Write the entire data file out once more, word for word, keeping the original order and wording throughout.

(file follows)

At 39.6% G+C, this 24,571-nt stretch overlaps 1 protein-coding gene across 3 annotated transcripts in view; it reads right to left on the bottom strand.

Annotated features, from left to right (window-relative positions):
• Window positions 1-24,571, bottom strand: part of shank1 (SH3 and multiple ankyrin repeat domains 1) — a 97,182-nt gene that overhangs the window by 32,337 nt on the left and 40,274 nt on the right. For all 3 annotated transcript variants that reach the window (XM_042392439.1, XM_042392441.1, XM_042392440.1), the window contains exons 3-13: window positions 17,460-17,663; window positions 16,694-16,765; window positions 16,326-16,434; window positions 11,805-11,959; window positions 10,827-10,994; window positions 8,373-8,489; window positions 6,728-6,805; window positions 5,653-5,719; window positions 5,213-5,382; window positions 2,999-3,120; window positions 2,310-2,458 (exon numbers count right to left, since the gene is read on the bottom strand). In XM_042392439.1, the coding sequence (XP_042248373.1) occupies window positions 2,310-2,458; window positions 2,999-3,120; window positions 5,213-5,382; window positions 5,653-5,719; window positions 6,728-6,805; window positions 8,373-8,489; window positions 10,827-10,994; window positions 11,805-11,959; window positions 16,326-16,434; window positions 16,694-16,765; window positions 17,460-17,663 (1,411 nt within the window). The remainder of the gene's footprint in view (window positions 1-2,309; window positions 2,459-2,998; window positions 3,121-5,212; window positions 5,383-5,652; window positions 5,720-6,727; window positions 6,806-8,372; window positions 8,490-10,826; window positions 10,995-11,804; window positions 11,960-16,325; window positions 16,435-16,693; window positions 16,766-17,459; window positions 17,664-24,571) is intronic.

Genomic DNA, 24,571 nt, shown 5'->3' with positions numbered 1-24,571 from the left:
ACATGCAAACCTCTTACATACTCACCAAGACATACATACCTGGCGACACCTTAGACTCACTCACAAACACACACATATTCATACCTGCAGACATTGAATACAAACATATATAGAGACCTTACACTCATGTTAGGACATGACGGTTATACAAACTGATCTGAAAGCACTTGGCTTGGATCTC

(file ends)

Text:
At 39.6% G+C, this 24,571-nt stretch overlaps 1 protein-coding gene across 3 annotated transcripts in view; it reads right to left on the bottom strand.

Annotated features, from left to right (window-relative positions):
• Window positions 1-24,571, bottom strand: part of shank1 (SH3 and multiple ankyrin repeat domains 1) — a 97,182-nt gene that overhangs the window by 32,337 nt on the left and 40,274 nt on the right. For all 3 annotated transcript variants that reach the window (XM_042392439.1, XM_042392441.1, XM_042392440.1), the window contains exons 3-13: window positions 17,460-17,663; window positions 16,694-16,765; window positions 16,326-16,434; window positions 11,805-11,959; window positions 10,827-10,994; window positions 8,373-8,489; window positions 6,728-6,805; window positions 5,653-5,719; window positions 5,213-5,382; window positions 2,999-3,120; window positions 2,310-2,458 (exon numbers count right to left, since the gene is read on the bottom strand). In XM_042392439.1, the coding sequence (XP_042248373.1) occupies window positions 2,310-2,458; window positions 2,999-3,120; window positions 5,213-5,382; window positions 5,653-5,719; window positions 6,728-6,805; window positions 8,373-8,489; window positions 10,827-10,994; window positions 11,805-11,959; window positions 16,326-16,434; window positions 16,694-16,765; window positions 17,460-17,663 (1,411 nt within the window). The remainder of the gene's footprint in view (window positions 1-2,309; window positions 2,459-2,998; window positions 3,121-5,212; window positions 5,383-5,652; window positions 5,720-6,727; window positions 6,806-8,372; window positions 8,490-10,826; window positions 10,995-11,804; window positions 11,960-16,325; window positions 16,435-16,693; window positions 16,766-17,459; window positions 17,664-24,571) is intronic.

Genomic DNA, 24,571 nt, shown 5'->3' with positions numbered 1-24,571 from the left:
ACATGCAAACCTCTTACATACTCACCAAGACATACATACCTGGCGACACCTTAGACTCACTCACAAACACACACATATTCATACCTGCAGACATTGAATACAAACATATATAGAGACCTTACACTCATGTTAGGACATGACGGTTATACAAACTGATCTGAAAGCACTTGGCTTGGATCTC